DALGARNO, GEORGE (c. 1626-1687), Engiish writer, was born at Old Aberdeen about 1626. He appears to have studied at Marischal College; but he finally settled in Oxford, where, according to Wood, " he taught a private grammar-school with good success for about thirty years," and where he died on the 28th of August 1687. He was master of Elizabeth school, Guernsey, for some ten years, but resigned in 1672. In his work entitled Didascalocophus, or the Deaf and Dumb Man's Tutor (Oxford, 1680), he explained, for the first time, the hand alphabet for the deaf and dumb, though he does not claim to have invented this method of communication. Twenty years before the publication of his Didascalocophus, Dalgarno had given to the world a very ingenious piece entitled Ars Signorum (1661), dividing ideas into seventeen classes, to be represented by the letters of the Latin alphabet with the addition of two Greek characters. Among the Sloane manuscripts are several tracts by Dalgarno, further elucidating his system of universal shorthand. Leibnitz on various occasions alluded to the Ars signorum in commendatory terms.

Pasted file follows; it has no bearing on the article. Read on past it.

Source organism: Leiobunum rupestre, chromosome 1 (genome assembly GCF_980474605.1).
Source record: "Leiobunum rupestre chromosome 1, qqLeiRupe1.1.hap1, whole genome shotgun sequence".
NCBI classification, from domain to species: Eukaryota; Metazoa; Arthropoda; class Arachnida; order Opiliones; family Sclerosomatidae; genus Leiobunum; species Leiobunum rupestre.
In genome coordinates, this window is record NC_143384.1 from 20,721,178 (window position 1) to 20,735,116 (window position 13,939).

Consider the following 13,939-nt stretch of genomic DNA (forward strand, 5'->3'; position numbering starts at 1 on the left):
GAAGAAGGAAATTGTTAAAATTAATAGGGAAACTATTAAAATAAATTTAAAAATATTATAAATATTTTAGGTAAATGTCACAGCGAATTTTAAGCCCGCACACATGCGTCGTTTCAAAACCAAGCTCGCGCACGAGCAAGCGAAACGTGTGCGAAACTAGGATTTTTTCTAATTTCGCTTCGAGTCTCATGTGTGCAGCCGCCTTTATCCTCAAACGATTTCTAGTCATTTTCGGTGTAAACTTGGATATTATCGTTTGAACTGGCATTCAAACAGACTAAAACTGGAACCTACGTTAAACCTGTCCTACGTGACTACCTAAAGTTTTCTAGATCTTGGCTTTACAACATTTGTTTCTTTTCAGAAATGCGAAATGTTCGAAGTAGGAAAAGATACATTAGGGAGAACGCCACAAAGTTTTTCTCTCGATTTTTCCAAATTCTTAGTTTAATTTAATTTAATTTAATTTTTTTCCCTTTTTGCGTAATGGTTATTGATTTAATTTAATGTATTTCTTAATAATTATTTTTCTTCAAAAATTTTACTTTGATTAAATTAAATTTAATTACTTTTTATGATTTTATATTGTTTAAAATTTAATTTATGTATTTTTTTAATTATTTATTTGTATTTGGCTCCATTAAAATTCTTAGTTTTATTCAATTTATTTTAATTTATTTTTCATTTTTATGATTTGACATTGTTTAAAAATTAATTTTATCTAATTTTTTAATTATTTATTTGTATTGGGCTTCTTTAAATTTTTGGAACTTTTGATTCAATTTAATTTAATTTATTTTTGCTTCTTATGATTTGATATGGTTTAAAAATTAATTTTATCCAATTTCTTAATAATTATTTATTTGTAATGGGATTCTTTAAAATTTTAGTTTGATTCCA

The chief works of Dalgarno were reprinted (1834) for the Maitland Club.
Note - this article incorporates content from Encyclopaedia Britannica, Eleventh Edition, (1910-1911)